Tuesday, August 4, 2015

Best Apple Wine/ Hard Cider: Frankfurt-Tipp 2015, Germany

Picture: Christian Schiller and Robert Theobald of Zur Buchscheer

Frankfurt am Main is definitely the apple wine capital of Germany and some say of the whole world. Apple wine is a German variant of hard cider, which is made all over the world, in some regions sparkling, in others sweet. In Frankfurt, you are typically served a tart, dry apple wine with around 6 percent alcohol, in one of the many apple wine taverns.

Best of Apfelwein 2015

Frankfurt-Tipp, a popular online portal for the greater Frankfurt am Main area, organized an Apfelwein contest: Readers were invited to name their favorite Apfelwein producer. Here are the winners.

#1 Obsthof Schneider, Frankfurt/Nieder-Erlenbach
#2 Zur Buchscheer, Frankfurt-Sachsenhausen
#3 Kelterei Possmann, Frankfurt-Rödelheim

Interestingly, the 3 top producers all represent different Apfelwein market segments. Obsthof Schneider is a small, artisanal producers of ultra-premium Apfelwein. Zur Buchscheer is one of the few hard cider taverns in Frankfurt that still make the cider they serve on the premises. Finally, Possmann is a large mass producers of Apfelwein, with a long history.

Making Apple Wine (Hard Cider)

Just as wine making begins in the vineyard, hard ider making begins in the orchard. Tree ripened fruit, picked at maximum flavor and sweetness is the best starting point for hard cider. But there is one big difference between hard cider and wine: Apples must be ground before pressing. The entire apple is ground to a pulp called pommace. The pulp is almost always pressed immediately. The next step is the fermentation. Generally, there is less sugar to ferment in apples than in grapes. Therefore, cider tends to have lower alcohol content than wine.

In the cellar, hard cider makers have as many options for managing fermentation as winemakers — chaptalization, wild yeast, temperature control, adding sterilized juice, malolactic fermentation, stopping fermentation before dryness to achieve a naturally sweetened hard cider, to name a few issues.

Like wine made from grapes, the flavor of hard cider can vary from dry to sweet. Like sparkling and still wine, both sparkling and still hard ciders are made. Sometimes the hard cider is cloudy with sediment and sometimes completely clear. The color can range from light yellow through orange to brown. The variations in clarity and color are mostly due to filtering between pressing and fermentation. In terms of alcohol content, hard cider can vary from 2% to 8.5%. Generally, apples grown for consumption are suitable for hard cider making, although there are also special hard cider apples.

For sparkling hard cider, basically the same methods are available as for sparkling wine. Higher quality hard ciders can be made the same way as Champagne is produced. A few producers in Quebec, inspired by ice wine, developed cidre de glace - ice hard cider. Calvados from Normandy is distilled from hard cider. Hard cider may also be used to make vinegar.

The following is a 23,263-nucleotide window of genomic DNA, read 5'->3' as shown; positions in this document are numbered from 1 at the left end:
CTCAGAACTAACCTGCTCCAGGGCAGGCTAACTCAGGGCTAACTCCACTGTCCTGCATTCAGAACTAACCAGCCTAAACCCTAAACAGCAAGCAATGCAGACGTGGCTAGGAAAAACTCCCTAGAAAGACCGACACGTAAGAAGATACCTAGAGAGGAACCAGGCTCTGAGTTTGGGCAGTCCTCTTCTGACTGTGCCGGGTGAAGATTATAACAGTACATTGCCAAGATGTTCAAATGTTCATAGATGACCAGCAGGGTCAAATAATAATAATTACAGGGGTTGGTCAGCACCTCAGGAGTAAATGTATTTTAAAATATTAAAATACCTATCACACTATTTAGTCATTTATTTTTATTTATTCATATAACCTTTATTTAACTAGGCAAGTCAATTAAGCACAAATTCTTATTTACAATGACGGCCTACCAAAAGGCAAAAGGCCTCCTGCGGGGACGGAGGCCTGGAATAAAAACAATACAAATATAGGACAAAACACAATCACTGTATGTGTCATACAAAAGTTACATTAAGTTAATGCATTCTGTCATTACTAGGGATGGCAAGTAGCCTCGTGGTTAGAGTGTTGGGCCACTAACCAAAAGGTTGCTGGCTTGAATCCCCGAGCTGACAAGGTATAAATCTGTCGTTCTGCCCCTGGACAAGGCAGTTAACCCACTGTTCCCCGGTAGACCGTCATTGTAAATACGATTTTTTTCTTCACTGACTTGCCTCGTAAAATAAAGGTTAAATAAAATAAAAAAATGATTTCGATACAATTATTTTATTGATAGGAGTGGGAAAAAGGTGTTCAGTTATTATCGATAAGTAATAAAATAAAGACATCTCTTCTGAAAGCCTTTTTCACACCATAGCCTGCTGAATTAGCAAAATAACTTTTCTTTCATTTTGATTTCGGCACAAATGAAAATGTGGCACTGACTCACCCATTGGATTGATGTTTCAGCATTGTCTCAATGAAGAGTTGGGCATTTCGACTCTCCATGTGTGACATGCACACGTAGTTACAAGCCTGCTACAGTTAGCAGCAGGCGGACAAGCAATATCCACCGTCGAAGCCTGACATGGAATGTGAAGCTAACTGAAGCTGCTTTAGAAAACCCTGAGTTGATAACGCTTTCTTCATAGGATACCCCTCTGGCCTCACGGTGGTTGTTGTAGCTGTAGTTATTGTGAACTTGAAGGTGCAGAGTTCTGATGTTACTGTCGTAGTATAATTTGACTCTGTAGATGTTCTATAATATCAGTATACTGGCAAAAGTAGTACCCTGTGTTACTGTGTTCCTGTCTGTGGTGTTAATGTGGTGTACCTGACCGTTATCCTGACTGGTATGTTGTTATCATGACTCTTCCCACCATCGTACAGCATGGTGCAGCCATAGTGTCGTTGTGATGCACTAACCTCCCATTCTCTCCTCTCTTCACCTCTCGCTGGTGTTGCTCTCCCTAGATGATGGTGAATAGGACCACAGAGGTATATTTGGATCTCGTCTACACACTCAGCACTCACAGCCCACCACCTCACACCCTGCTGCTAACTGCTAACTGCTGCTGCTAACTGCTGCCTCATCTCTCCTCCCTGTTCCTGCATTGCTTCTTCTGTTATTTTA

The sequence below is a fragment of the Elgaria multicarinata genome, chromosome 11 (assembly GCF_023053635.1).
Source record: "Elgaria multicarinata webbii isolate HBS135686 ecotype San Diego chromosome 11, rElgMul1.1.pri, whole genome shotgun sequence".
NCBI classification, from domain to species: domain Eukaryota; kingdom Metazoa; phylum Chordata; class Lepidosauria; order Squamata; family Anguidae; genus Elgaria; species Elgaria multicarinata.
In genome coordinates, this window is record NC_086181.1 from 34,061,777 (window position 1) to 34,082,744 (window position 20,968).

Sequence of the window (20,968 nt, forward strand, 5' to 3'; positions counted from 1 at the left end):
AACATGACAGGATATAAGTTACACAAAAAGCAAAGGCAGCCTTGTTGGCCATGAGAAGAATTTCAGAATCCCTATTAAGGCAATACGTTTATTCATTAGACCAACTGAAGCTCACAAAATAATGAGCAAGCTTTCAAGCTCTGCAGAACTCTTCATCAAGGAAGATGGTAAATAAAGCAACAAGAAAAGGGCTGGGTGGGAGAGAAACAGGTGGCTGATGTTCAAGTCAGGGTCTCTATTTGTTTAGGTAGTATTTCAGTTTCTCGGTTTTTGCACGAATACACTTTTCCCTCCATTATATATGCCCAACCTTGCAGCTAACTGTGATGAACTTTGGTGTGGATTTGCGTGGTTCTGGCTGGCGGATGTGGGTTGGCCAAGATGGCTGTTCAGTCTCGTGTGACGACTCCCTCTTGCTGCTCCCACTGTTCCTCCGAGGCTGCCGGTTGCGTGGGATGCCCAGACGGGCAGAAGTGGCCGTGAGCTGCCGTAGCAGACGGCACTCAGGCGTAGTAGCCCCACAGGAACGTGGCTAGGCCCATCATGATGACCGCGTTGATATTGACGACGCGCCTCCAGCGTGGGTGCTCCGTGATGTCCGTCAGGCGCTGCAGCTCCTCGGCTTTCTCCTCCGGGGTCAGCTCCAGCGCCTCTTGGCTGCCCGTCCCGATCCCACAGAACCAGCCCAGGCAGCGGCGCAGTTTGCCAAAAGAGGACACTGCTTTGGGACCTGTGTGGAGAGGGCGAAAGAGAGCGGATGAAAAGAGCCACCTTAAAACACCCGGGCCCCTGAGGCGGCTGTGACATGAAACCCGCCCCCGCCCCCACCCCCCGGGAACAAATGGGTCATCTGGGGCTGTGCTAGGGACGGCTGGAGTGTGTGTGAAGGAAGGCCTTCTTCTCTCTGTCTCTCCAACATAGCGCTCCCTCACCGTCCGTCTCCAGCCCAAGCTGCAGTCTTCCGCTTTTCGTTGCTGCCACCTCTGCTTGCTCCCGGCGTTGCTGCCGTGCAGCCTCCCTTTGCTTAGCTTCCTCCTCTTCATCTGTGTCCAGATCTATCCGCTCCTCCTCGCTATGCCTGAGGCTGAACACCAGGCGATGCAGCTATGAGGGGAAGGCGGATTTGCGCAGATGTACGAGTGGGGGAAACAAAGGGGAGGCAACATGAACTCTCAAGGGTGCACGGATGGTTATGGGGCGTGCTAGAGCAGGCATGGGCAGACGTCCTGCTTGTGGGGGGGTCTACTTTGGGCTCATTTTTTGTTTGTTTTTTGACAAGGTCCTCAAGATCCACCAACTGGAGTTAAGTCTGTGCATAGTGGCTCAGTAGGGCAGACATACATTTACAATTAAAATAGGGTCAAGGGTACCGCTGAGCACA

Hard Cider in the World

Apple wine is a German variant of hard cider, which is made all over the world. The French cidre is produced in Normandy and Brittany. It comes as cidre doux, cidre demi-sec and cidre brut, but most French cidre is sweet. Typically, French ciders are sparkling. Higher quality French cider is sold in champagne-style bottles (cidre bouché). German hard cider has a tart, sour taste. In the UK, hard cider is available in sweet, medium and dry varieties. In the US during colonial times, apple hard cider was the main beverage, but after prohibition the word hard cider came to mean unfiltered apple juice. Alcoholic cider is called hard cider in the US. German apple wine typically has an alcohol content of 4%–9% and a tart, sour taste. Traditionally, it is not bubbly.

Hard cider was already known to the ancient Greeks and Romans. In the 11th century it was introduced into Spain and was used there as a medicine for scurvy. It was introduced into England in 1066 when William the Great brought some from France into England.

The Premium Apple Wines of Andreas Schneider

A few years ago, a number of apple wine producers ventured into the art of apple wine making by starting to produce vintage apple wines and special variety apple wines. While the choice of apple wine in an apple wine tavern is as basic as it can get (the house apple wine), the apple wine portfolios of the artisan apple wine producers resemble very much those of the Rheingau or Rheinhessen wine makers a few miles away: There is a variety of different apple wines, with the vintage, apple variety, alcohol level, and other information indicated. One of the leaders of this new generation of artisan apple wine producers is Andreas Schneider.

Picture: Christian Schiller and Andreas Schneider

It all started in 1965, when his parents Albert and Waltraud Schneider founded the Obsthof am Steinberg in Nieder-Erlenbach at the outskirts of Frankfurt am Main. Andreas took over from his parents in 1993 and began to convert to organic farming. Since 1996, he has been certified by ABCERT AG, Esslingen. In 1999, he opened his apple wine tavern and garden. On Andreas’ 13 hectares of land, not only apples are planted, but 14 different fruits, mainly of course apples.

Pictures: Christian Schiller at Obsthof Schneider with Andreas Schneider

Andreas Schneider currently sells several non-vintage, uncomplicated apple wines (Apfelweine ab Fass) directly from the barrel for Euro 2 per liter. He also offers a dozen or so still vintage apple wines (Jahrgangsapfelweine) in the Euro 4 to 12 per 0.75 liter range. In terms of remaining sweetness, they come as trocken, fast trocken and halbtrocken. Most of them are in the 7% to 8% alcohol range. The top wines are 2 sparkling apple wines (Apfelschaumweine), both made in the traditional champagne method and both brut.